The Big Apple’s ‘trophy’ towers are able to secure premium rents, but the situation may be more complicated in London

Helen Gough

The iconic New York City skyline, a vast metropolis of skyscrapers, has been undergoing a mega transformation over the last few years with residential and commercial super tall towers popping up left right and centre. Last month, I had the pleasure of exploring the city’s flurry of construction hubs as residential condos compete for views and tenants. This got me thinking about the super-tall, super-slender towers transforming the cityscape and how London’s skyline compares.

By 2030, the New York City skyline will be dominated by new architectural giants, casting shadows over old favourites like the Empire State Building and recently completed buildings such as One World Trade Center. The most obvious difference to the cityscape will be 57th Street, which will house the tallest buildings in the Western Hemisphere. Nordstrom Tower or 217 W. 57th Street, will be the tallest residential building in the Western Hemisphere when it’s completed in 2019. The tower’s parapet is expected to reach a whopping 1,530ft which is roughly 15 stories higher than the One World Trade Centre (the current tallest building in New York) and big enough to cast some pretty significant shadows over Central Park.

When dealing with the development constraints of an island (Manhattan), architects and developers are quite literally having to climb higher than ever before with this approach testing construction and engineering technology to the limits. 111 West 57th Street is a super tall mixed use project in midtown Manhattan which is set to become the world’s most slender building with a width-to-height ratio of about 1:23. This building is one of the single biggest engineering challenges currently under construction in New York and is using the tallest freestanding tower crane in city history. The structure, which is only 60ft wide, will combine the original landmarked Steinway Building designed in 1925 and a new tower on the neighboring site, rising to approximately 1,438ft.

From a financial standpoint, there is plenty of evidence regarding a “trophy” premium for the best towers. But what makes a “trophy” building?

When it comes to London, could we learn a few things from our friends across the pond? Indeed, towers are relatively scarce in the capital compared with other cities, however this is expected to rise as a share of stock over the next 10 years. According to some recent JLL figures, New York has a tower office stock of 90% compared with just 36% in London (Canary Wharf and City). In terms of tower occupiers, 75% derive from the banking and finance sector in New York compared with 51% in Canary Wharf and only 26% in the City of London. However, while London isn’t leading in the global towers race, there has been a clear trend towards more tower development since 1967 when City Point EC2 was built and let to BP. From 2017 onwards, London is set for a whole host of speculative and potential developments ranging from 22 Bishopsgate, EC2 to 1 Undersahaft, EC3.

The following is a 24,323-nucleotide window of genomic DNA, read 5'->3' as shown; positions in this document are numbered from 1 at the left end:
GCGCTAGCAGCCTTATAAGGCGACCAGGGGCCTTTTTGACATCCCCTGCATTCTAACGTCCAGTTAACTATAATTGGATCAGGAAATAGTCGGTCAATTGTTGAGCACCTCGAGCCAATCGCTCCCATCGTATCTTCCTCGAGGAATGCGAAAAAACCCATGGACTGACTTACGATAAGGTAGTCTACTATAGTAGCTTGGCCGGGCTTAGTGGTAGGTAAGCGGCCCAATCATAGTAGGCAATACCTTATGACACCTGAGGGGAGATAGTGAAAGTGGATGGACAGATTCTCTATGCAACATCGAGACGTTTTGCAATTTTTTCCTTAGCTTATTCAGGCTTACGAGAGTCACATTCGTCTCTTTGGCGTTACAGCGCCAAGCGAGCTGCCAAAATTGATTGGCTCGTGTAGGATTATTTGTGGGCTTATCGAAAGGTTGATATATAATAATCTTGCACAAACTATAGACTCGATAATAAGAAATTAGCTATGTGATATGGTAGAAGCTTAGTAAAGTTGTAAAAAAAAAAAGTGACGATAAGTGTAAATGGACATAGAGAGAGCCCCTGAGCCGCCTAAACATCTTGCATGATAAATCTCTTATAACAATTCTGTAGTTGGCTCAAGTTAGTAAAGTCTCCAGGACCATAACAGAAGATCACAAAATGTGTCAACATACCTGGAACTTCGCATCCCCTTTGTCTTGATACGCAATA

From a financial standpoint, there is plenty of evidence regarding a “trophy” premium for the best towers. But what makes a “trophy” building? In New York they are characterised by a 20% premium over Class A rents. Location, tenant mix and architecture also play a factor in trophy designation. For instance, 9 W 57th Street has the best Central Park views offered in Manhattan office buildings. Its location also plays a big part in the rents achieved, particularly given its close proximity to the Upper East Side, a Manhattan neighbourhood that is home to many of the hedge fund managers that lease top-tier spaces. 9 W 57thStreet is also adjacent to the Plaza Hotel and close to many of the super-tall residential towers being constructed on 57thStreet, dubbed Billionaires Row” because of the towers ultra-luxury condos.

Whilst London City towers are seeing significant rental premiums, does London actually have a trophy tower of its own? This is perhaps subjective. Indeed, trophy status is difficult to measure until a building has been through more than one market cycle and has consistently outperformed. The relative scarcity of towers in London has helped current tall buildings achieve substantial premiums over low-rise space but it is not yet clear which will out-perform in a more contested market in the future.

Trophy towers attract a substantial premium and let more quickly due to image, architectural merit, tenant mix and amenity creating a self-perpetuating cycle whereby tenants are attracted to the building and are prepared to compete to secure space. 9 W 57th Street in New York for instance commands a 60% rental premium over prime/grade A rents in the wider market while 667 Madison Avenue commands 50% according to recent JLL data.

However in London, there is much debate around whether the City is “at risk of losing its unique character” (Barbara Weiss, Skyline Campaign) following a plan for 400 high-rise developments. Indeed, London is on the cusp of a changing city landscape in an attempt to create more residential and commercial spaces it so desperately needs and while there is a strong economic case for it and perhaps a few trophy buildings, we must ensure that these are built in the right places and for the right reasons. Ensuring London reflects its architectural traditions and historical heritage is a key part of the development decision making process and should in no way be overlooked.

Helen Gough is head of JLL’s Buildings & Construction team